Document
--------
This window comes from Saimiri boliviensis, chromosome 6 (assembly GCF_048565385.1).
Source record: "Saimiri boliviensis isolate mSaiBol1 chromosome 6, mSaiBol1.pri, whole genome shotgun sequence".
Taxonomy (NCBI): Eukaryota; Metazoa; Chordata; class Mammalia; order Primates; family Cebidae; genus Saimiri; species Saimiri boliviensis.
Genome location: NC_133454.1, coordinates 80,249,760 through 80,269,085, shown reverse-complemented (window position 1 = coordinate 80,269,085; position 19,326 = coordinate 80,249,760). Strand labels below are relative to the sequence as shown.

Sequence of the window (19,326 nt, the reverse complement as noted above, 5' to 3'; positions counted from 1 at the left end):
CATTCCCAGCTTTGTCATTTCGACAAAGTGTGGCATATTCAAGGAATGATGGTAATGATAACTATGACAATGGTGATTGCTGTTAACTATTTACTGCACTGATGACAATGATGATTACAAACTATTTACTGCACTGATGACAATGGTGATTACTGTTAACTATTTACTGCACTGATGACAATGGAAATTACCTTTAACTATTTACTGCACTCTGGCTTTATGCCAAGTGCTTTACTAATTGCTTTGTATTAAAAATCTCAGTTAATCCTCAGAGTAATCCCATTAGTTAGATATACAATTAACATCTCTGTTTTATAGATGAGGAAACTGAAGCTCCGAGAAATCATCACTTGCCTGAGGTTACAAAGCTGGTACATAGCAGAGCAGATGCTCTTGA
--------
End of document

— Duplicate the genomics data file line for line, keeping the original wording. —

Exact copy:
This window comes from Saimiri boliviensis, chromosome 6 (assembly GCF_048565385.1).
Source record: "Saimiri boliviensis isolate mSaiBol1 chromosome 6, mSaiBol1.pri, whole genome shotgun sequence".
Taxonomy (NCBI): Eukaryota; Metazoa; Chordata; class Mammalia; order Primates; family Cebidae; genus Saimiri; species Saimiri boliviensis.
Genome location: NC_133454.1, coordinates 80,249,760 through 80,269,085, shown reverse-complemented (window position 1 = coordinate 80,269,085; position 19,326 = coordinate 80,249,760). Strand labels below are relative to the sequence as shown.

Sequence of the window (19,326 nt, the reverse complement as noted above, 5' to 3'; positions counted from 1 at the left end):
CATTCCCAGCTTTGTCATTTCGACAAAGTGTGGCATATTCAAGGAATGATGGTAATGATAACTATGACAATGGTGATTGCTGTTAACTATTTACTGCACTGATGACAATGATGATTACAAACTATTTACTGCACTGATGACAATGGTGATTACTGTTAACTATTTACTGCACTGATGACAATGGAAATTACCTTTAACTATTTACTGCACTCTGGCTTTATGCCAAGTGCTTTACTAATTGCTTTGTATTAAAAATCTCAGTTAATCCTCAGAGTAATCCCATTAGTTAGATATACAATTAACATCTCTGTTTTATAGATGAGGAAACTGAAGCTCCGAGAAATCATCACTTGCCTGAGGTTACAAAGCTGGTACATAGCAGAGCAGATGCTCTTGA